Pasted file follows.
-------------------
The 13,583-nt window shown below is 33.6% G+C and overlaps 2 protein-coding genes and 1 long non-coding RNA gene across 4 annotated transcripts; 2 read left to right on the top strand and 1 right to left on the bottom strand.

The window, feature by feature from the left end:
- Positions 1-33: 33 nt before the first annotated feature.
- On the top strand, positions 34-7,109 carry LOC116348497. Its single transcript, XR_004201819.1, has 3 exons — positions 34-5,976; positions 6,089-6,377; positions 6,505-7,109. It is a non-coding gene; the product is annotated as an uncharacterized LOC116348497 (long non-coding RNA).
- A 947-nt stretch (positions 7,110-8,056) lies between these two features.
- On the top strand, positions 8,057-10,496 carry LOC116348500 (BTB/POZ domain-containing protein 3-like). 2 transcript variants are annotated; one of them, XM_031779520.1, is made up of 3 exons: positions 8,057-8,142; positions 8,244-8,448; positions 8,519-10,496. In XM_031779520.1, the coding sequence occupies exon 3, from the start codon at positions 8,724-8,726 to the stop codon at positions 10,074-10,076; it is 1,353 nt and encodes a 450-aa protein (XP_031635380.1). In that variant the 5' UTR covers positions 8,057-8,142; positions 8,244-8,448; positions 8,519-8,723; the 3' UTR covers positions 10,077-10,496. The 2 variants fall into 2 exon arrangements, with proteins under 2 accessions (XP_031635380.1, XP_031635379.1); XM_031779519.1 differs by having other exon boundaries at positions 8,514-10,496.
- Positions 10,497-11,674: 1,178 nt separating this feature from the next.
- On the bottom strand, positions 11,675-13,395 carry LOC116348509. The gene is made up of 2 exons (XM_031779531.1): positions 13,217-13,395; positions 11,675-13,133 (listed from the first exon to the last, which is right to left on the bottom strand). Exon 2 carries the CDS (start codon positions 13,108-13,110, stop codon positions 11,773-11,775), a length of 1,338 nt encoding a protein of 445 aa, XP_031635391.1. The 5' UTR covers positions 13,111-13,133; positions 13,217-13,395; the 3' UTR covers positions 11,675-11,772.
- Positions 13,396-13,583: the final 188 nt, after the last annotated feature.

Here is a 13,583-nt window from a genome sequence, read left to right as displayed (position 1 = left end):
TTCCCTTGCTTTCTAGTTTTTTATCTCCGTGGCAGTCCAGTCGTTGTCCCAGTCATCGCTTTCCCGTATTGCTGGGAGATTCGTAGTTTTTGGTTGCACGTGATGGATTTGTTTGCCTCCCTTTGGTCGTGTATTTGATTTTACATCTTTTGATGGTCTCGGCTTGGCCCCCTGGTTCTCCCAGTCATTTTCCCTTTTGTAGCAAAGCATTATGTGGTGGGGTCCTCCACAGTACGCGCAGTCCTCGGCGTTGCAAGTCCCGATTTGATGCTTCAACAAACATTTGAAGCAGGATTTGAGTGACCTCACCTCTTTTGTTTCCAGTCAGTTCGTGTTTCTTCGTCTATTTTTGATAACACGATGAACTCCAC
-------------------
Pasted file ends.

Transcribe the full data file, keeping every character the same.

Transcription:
The 13,583-nt window shown below is 33.6% G+C and overlaps 2 protein-coding genes and 1 long non-coding RNA gene across 4 annotated transcripts; 2 read left to right on the top strand and 1 right to left on the bottom strand.

The window, feature by feature from the left end:
- Positions 1-33: 33 nt before the first annotated feature.
- On the top strand, positions 34-7,109 carry LOC116348497. Its single transcript, XR_004201819.1, has 3 exons — positions 34-5,976; positions 6,089-6,377; positions 6,505-7,109. It is a non-coding gene; the product is annotated as an uncharacterized LOC116348497 (long non-coding RNA).
- A 947-nt stretch (positions 7,110-8,056) lies between these two features.
- On the top strand, positions 8,057-10,496 carry LOC116348500 (BTB/POZ domain-containing protein 3-like). 2 transcript variants are annotated; one of them, XM_031779520.1, is made up of 3 exons: positions 8,057-8,142; positions 8,244-8,448; positions 8,519-10,496. In XM_031779520.1, the coding sequence occupies exon 3, from the start codon at positions 8,724-8,726 to the stop codon at positions 10,074-10,076; it is 1,353 nt and encodes a 450-aa protein (XP_031635380.1). In that variant the 5' UTR covers positions 8,057-8,142; positions 8,244-8,448; positions 8,519-8,723; the 3' UTR covers positions 10,077-10,496. The 2 variants fall into 2 exon arrangements, with proteins under 2 accessions (XP_031635380.1, XP_031635379.1); XM_031779519.1 differs by having other exon boundaries at positions 8,514-10,496.
- Positions 10,497-11,674: 1,178 nt separating this feature from the next.
- On the bottom strand, positions 11,675-13,395 carry LOC116348509. The gene is made up of 2 exons (XM_031779531.1): positions 13,217-13,395; positions 11,675-13,133 (listed from the first exon to the last, which is right to left on the bottom strand). Exon 2 carries the CDS (start codon positions 13,108-13,110, stop codon positions 11,773-11,775), a length of 1,338 nt encoding a protein of 445 aa, XP_031635391.1. The 5' UTR covers positions 13,111-13,133; positions 13,217-13,395; the 3' UTR covers positions 11,675-11,772.
- Positions 13,396-13,583: the final 188 nt, after the last annotated feature.

Here is a 13,583-nt window from a genome sequence, read left to right as displayed (position 1 = left end):
TTCCCTTGCTTTCTAGTTTTTTATCTCCGTGGCAGTCCAGTCGTTGTCCCAGTCATCGCTTTCCCGTATTGCTGGGAGATTCGTAGTTTTTGGTTGCACGTGATGGATTTGTTTGCCTCCCTTTGGTCGTGTATTTGATTTTACATCTTTTGATGGTCTCGGCTTGGCCCCCTGGTTCTCCCAGTCATTTTCCCTTTTGTAGCAAAGCATTATGTGGTGGGGTCCTCCACAGTACGCGCAGTCCTCGGCGTTGCAAGTCCCGATTTGATGCTTCAACAAACATTTGAAGCAGGATTTGAGTGACCTCACCTCTTTTGTTTCCAGTCAGTTCGTGTTTCTTCGTCTATTTTTGATAACACGATGAACTCCAC